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NEWS F R O M O U R H E A L D S B U R G S H E LT E R KITTY CITY — A MEOWZING SUCCESS!

The cats are enjoying their posh communal cat room located within our Healdsburg Shelter! If you haven’t experienced this cool cat co-housing lounge yet, we invite you to come check it out once Shelter in Place orders are lifted! It’s a cozy space to interact and relax in the company of cats. As beautiful and inviting as Kitty City is, cats don’t tend to stick around long — they’re adopted almost as soon as they arrive! Since our soft launch of KC last November, 111 cats have been adopted from our Healdsburg Shelter! T H E PL AY ’ S T H E T H I N G

Got a social dog who plays well with others? Once public activities are allowed to safely resume, we will be excited to

open our new Puppy Playgrounds at the Healdsburg Shelter. We have two enclosed outdoor play yards — one for small dogs (under 30 lbs.) and one for large dogs! Please watch HSSC’s social media and monthly e-newsletter for more info! ’TIL WE MEET AGAIN

Zoom meetings are effective in a pinch, but nothing beats connecting in person! When the social distancing gap narrows, we will once again offer our Healdsburg Shelter Community Room as meeting space to local businesses and school, youth and community groups. Our Community Room is spacious, airy and perfect for meetings Clayton explores Kitty City. of all sizes. A small donation helps us cover staff and facility costs. For more information, please call the Healdsburg Shelter at (707) 431-3386.

Cowboy puts the Community Room to good use!

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Staff Spotlight CIARA PEGG H E A L D S B U R G A N I M A L CA R E CO O R D I N ATO R

HSSC’s Healdsburg Shelter is not only full of wonderful adoptable pets, it’s full of dedicated, knowledgeable people who care for them! This month, we shine a spotlight on Ciara Pegg, Healdsburg Animal Care Coordinator. If you’ve visited our Healdsburg Shelter in the last two years, chances are you’ve met this key member of our team! A lifelong animal lover whose childhood was filled with every type of pet — from reptiles and birds to a dog adopted from the Humane Society — Ciara also spent after school hours working on a farm with small and large animals. With a background in both human and animal health and behavior, Ciara tells us that after college, she “realized just how much I missed working with and simply being around animals.” We’re so pleased that Ciara sought a career with us! Healdsburg Shelter Manager Karrie Stewart says that Ciara’s versatility and willingness to help are so vital to the shelter’s small team. “She is warm and welcoming to the public, she makes people feel instantly comfortable. She’s able to answer any questions and is the first to jump in to help, clean or answer a call — and she has great judgement when issues come up.” Ciara is not only adored by humans and animals alike; she plays an important role in keeping the details of shelter work moving forward on a daily basis. “One aspect of my job I really enjoy is that I get to do a little bit of everything,” she tells us. Her responsibilities include general animal care, medical care (including treating cats with ringworm), facilitating adoptions, coordinating tasks for 50+ active Healdsburg volunteers and sending updates on the shelter’s adoptable pets to the Healdsburg Tribune. Being able to juggle so many different activities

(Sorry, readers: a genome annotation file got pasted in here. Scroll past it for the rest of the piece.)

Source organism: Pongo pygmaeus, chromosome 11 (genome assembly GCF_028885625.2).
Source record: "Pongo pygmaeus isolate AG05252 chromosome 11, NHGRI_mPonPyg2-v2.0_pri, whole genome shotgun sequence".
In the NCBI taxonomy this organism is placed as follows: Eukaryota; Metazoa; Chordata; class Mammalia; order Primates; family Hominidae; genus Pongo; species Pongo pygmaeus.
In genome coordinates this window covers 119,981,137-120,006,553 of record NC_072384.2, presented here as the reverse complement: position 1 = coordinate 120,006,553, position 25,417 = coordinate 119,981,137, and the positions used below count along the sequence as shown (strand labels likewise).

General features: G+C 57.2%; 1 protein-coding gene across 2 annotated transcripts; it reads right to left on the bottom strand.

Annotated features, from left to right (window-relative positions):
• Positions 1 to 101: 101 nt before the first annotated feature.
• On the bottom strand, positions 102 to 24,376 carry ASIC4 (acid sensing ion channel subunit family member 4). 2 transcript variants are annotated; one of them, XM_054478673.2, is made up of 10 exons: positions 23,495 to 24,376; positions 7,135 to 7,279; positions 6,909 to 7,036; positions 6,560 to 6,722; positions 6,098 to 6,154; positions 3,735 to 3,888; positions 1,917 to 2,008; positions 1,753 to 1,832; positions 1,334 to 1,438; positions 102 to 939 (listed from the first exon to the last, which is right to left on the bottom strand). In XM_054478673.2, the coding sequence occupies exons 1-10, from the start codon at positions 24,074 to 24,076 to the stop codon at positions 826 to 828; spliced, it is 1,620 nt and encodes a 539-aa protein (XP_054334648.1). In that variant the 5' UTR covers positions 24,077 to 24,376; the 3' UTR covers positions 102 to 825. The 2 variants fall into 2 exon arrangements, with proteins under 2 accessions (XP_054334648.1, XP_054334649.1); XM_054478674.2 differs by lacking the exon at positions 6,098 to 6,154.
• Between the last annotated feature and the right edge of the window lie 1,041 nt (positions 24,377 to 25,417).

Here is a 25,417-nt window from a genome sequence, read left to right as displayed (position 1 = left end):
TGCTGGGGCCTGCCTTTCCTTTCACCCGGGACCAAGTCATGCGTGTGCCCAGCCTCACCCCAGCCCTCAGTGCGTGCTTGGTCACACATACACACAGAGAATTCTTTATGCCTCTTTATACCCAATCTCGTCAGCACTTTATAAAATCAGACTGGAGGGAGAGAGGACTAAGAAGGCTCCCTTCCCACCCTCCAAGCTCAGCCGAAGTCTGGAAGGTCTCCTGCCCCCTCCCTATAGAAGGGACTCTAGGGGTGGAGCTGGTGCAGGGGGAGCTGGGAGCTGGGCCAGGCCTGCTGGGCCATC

Ciara with Logan, a Healdsburg shelter dog who was adopted by her parents!

throughout the day is one thing, but to do them so well is another. Karrie says that Ciara’s attention cannot be understated. “She is extremely conscientious, never missing a detail related to the animals — whether it be medication, a health concern or a behavior change. We are so fortunate to have her here!” When she’s not busy being a rock star team member, Ciara can be found hiking and backpacking or involved in artistic pursuits. She enjoys painting and is an extremely gifted photographer. Pets, naturally, are some of her favorite subjects. She took all of the beautiful photos in this layout! Thank you, Ciara, for all your hard work, valuable skillset and endless compassion!

Barrel appreciates Kitty City's upcycled decor!

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HSSC VETERINARY SERVICES

Q&A with Dr. Lisa Labrecque, DVM cont.

Q: A:

What career achievements are you proudest of so far?

One of the biggest challenges we faced in Hawaii was the enormous feral cat population. When I started working at Maui Humane Society, nearly all feral cats that came to the shelter were euthanized. During my tenure, we developed and implemented a multi-faceted strategy to address the feral cat issue, including highvolume spay/neuter, TNR (trap-neuter-return), and RTF (return to field). Through these programs our live release rate for cats increased from 27% to 91% in just five years.